Better World Club

Thursday, February 18, 2010

Obama Administration to Tighten Smog Standards

...and Other Weird Tales of Washington

Next Thing You Know the Securities and Exchange Commission is Going to be Regulating Wall Street!

After nearly a decade of inaction on air pollution, the Environmental Protection Agency under the Obama administration recently proposed stricter standards for smog-causing pollutants. Under the new proposals, the primary standard for smog would be tightened to between 0.060 and 0.070 parts per million, the strictest standard in E.P.A. history. The current standard (set by the Bush administration in 2008) is 0.075 parts per million, a figure that has been challenged by both environmental activists and public health advocates.

Smog, or ground-level ozone, forms when emissions from industrial facilities, power plants, landfills and motor vehicles react in the sun. Currently, only 15 of 675 cities that monitor smog levels would be in compliance with a 0.060 ppm standard. E.P.A. analysts expect that the stricter standard could prevent thousands of premature deaths a year from lung cancer and heart disease, as well as thousands of cases of bronchitis and asthma (a health care savings of up to $100 billion).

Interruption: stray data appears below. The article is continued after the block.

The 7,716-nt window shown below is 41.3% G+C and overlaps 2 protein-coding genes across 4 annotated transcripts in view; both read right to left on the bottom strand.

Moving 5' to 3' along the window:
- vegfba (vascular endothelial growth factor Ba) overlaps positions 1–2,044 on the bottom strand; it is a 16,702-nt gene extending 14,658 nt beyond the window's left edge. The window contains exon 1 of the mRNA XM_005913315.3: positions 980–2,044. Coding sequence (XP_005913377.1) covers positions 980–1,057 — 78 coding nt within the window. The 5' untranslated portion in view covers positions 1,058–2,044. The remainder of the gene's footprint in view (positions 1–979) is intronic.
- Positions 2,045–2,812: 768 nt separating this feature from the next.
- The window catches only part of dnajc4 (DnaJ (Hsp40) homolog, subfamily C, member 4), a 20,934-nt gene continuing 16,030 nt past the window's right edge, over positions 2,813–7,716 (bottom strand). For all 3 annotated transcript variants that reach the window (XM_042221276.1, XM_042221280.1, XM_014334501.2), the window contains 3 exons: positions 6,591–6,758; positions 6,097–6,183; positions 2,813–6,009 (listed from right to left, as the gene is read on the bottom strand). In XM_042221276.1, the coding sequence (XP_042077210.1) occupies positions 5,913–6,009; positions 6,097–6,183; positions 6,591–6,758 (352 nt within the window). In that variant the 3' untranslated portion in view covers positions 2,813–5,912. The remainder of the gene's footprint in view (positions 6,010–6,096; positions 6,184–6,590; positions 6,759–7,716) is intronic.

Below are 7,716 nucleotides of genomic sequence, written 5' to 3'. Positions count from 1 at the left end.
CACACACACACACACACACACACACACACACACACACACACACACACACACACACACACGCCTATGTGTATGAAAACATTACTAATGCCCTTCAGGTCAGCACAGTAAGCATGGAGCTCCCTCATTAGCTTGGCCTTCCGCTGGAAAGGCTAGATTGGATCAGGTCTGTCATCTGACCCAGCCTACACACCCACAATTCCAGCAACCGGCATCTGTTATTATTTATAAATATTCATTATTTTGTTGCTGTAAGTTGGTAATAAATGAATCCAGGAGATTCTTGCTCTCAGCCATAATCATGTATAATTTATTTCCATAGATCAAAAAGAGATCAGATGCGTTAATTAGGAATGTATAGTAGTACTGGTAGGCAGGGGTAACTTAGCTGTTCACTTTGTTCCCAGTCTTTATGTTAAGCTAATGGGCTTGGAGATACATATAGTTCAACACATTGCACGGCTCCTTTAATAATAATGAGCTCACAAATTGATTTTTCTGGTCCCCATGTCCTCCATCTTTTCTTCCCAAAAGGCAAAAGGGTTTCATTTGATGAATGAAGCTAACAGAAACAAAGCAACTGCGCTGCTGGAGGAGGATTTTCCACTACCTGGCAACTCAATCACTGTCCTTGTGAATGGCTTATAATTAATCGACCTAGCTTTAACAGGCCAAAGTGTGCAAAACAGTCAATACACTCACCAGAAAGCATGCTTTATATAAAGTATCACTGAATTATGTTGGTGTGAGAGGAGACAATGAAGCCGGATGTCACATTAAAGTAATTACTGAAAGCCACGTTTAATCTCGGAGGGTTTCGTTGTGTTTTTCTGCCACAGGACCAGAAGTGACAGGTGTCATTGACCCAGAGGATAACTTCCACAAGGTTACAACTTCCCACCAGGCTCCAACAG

What?!? E.P.A. using it's regulatory power under the Clean Air Act to protect public health? "E.P.A. is stepping up to protect Americans from one of the most persistent and widespread pollutants we face," said bizzaro E.P.A. Administrator Lisa P. Jackson, "Smog in the air we breathe poses a very serious health threat, especially to children and individuals suffering from asthma and lung disease. It dirties our air, clouds our cities and drives up our health care costs across the country.” We guess so. Maybe if you believe in science...

Even stranger: new proposals on smog regulation came on the heels of a December E.P.A. finding that greenhouse gases threaten public health. That ruling will allow the E.P.A. to begin regulating carbon dioxide and other heat-trapping gases emitted by both automobiles and stationary sources like farms and power plants. The endangerment finding took effect on January 14, and a first wave of rules is expected by March.

What's next? The S.E.C. reigning in Wall Street? It won't be long until the F.D.A. is telling us what to eat!

Meanwhile, the E.P.A. is accepting public comments on its smog proposals for 60 days from January 19, and is holding three public hearings beginning early February. A final rule setting a single primary standard between 0.060 and 0.070 ppm is expected by August. States must submit plans for compliance by the end of 2013. New rules will be enforced gradually from 2014 to 2031 depending on the dirtiness of the air in an affected area.

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